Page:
Why is Earth Day an important tradition and what do you think it's done for environmental stewardship in the U.S. over the last 46 years?
Earth Day made the media, so voters and elected officials realized that there are real dangers when we pollute and, at the same time, this attention helped people realize that there are solutions. It activated me, I could not sit by passively. I still need to read and learn about what’s happening and then I want to know what I can DO to make things better.
Every year Earth Day raises our awareness, helping us realize that we are all connected to one another — what I choose to do will affect others and what they choose to do will effect me — and so we need to work together.
Earth Day has helped raise awareness about the importance of our wild places and how precarious these ecosystems are. For thousands of years we humans lived lightly and in harmony with other life on earth, but with industrialization we began pillaging the natural resources at such a fast rate, most of what was will never be able to regenerate again. Every year Earth Day brings us together to find solutions and improve our lives and save our wild places for future generations.
What is the message you aim to send to others through celebrating and participating in Earth Day?
We can breathe air that will energize us and make us strong and healthy or we can breathe air that will make us sick and weak and even kill us. We can drink water that will hydrate us, help our bodies clean out the impurities and so make us healthy and strong or we can drink water that will harm our brains and our bodies and can ultimately kill us. We can grow our food in nutrient rich soil and so have nutrient rich foods to nourish our bodies and brains or we can grow our food in soil that’s been depleted of it’s nutrients and instead pumped full of chemicals that can cause many diseases.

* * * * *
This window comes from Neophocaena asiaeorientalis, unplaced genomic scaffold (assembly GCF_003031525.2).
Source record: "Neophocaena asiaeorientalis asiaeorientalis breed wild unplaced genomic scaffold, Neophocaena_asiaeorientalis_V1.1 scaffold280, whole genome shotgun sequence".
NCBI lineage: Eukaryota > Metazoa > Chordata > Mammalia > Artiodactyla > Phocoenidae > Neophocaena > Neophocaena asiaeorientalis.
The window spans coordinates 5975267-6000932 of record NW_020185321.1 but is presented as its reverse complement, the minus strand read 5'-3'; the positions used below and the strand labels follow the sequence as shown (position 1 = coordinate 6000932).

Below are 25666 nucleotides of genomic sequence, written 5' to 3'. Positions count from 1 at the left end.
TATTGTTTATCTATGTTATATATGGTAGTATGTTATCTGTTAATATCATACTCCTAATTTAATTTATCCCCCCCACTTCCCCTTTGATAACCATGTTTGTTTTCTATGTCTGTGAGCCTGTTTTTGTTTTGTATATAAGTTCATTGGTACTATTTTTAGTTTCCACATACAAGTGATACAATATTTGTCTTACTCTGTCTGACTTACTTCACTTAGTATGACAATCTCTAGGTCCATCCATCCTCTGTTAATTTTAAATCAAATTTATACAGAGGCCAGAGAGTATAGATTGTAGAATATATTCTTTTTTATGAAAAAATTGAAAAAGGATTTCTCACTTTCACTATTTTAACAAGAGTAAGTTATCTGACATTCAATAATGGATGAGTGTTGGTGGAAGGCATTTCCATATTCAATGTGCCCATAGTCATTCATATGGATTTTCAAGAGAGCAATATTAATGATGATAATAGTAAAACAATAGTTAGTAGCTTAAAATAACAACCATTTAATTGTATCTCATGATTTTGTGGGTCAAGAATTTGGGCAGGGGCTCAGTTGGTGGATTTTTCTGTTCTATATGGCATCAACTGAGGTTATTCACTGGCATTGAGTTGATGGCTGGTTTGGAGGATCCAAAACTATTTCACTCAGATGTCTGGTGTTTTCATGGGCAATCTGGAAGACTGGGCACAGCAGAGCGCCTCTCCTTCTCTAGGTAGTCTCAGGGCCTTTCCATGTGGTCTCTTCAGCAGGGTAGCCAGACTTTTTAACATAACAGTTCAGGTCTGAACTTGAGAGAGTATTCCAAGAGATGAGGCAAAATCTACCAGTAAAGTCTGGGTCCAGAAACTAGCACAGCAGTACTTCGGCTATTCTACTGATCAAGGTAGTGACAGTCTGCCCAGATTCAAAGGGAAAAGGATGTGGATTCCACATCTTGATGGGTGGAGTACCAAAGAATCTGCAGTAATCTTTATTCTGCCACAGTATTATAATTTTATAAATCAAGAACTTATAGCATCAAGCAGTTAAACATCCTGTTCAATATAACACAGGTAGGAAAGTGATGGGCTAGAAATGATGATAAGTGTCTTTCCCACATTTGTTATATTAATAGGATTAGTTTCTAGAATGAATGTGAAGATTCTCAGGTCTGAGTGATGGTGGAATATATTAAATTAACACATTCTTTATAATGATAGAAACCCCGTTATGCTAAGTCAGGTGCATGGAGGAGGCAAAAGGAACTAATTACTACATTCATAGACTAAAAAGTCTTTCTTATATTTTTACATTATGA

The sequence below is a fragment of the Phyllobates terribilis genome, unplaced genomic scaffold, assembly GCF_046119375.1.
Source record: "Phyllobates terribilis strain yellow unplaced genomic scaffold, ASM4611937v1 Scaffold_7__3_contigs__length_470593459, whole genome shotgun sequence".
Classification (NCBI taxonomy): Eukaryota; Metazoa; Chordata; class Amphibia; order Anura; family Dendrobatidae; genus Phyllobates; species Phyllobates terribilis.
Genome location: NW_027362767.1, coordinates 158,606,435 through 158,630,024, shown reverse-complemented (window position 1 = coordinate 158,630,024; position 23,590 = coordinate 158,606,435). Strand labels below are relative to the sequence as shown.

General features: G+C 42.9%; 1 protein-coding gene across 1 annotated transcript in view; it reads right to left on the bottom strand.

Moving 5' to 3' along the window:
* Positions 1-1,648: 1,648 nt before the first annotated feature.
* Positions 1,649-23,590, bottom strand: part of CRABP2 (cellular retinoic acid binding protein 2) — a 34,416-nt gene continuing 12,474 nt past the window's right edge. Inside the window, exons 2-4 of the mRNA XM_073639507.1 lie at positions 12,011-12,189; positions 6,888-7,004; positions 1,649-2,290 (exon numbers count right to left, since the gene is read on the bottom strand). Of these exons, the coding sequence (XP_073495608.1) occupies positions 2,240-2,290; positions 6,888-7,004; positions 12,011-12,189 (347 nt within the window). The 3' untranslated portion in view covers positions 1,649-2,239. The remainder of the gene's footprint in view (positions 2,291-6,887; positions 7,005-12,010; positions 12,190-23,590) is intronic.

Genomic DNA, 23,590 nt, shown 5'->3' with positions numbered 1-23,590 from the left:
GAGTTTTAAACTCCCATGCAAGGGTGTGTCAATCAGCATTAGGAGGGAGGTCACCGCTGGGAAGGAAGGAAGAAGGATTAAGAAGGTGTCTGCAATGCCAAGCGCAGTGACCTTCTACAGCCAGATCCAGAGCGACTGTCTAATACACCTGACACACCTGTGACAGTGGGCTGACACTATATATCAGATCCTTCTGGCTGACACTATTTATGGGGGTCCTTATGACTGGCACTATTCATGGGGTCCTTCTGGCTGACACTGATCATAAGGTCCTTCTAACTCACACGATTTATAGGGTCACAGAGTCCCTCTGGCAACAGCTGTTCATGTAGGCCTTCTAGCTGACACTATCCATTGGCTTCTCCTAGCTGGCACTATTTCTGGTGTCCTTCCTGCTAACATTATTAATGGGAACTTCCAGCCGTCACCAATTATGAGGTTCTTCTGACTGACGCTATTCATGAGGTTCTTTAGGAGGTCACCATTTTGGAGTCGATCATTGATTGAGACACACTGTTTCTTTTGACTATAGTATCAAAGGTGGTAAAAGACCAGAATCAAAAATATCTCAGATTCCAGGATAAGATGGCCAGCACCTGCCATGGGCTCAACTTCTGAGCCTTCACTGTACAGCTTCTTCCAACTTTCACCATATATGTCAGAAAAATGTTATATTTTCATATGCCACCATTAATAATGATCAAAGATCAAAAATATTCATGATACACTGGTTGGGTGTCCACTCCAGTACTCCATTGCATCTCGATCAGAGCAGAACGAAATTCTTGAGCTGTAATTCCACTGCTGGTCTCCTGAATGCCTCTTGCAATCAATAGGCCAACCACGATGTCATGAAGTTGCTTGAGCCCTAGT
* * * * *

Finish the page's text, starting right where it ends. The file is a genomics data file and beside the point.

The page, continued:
If we want to be strong and healthy, if we want our family and friends to be strong and healthy and if we want future generations to be strong and healthy, we have to stand up and fight for clean air, clean water and clean healthy farmland. We have to pay attention because if we don’t, I’m sorry to say, there are people who will pollute if it means they’ll save money or make more money.
What are some fun and meaningful ways for people to participate in Earth Day this year and in years to come?
My favorite recommendation is to suggest that everyone go outside! If you have the resources to go to a wild place, do it. If that option isn’t available to you, figure something else out — go to a new park, one that you’ve never been to, and explore it. Walk, run, skip. Move your body and feel the sense of freedom and clarity that comes to you when you’re outside just for the sake of being there. Dig in the dirt, climb a tree or a rock (carefully!), count the different kinds of plants and trees or birds or rocks or insects. Sit quietly and listen to the sounds.
Get a group of friends together and go for a long walk or hike. Talk about what you’re experiencing and how you’re feeling. And be sure you plan ahead of time so you don’t leave litter behind. Instead, leave only your footprints.
~ Emily Chase, Hallam Lake Programs Coordinator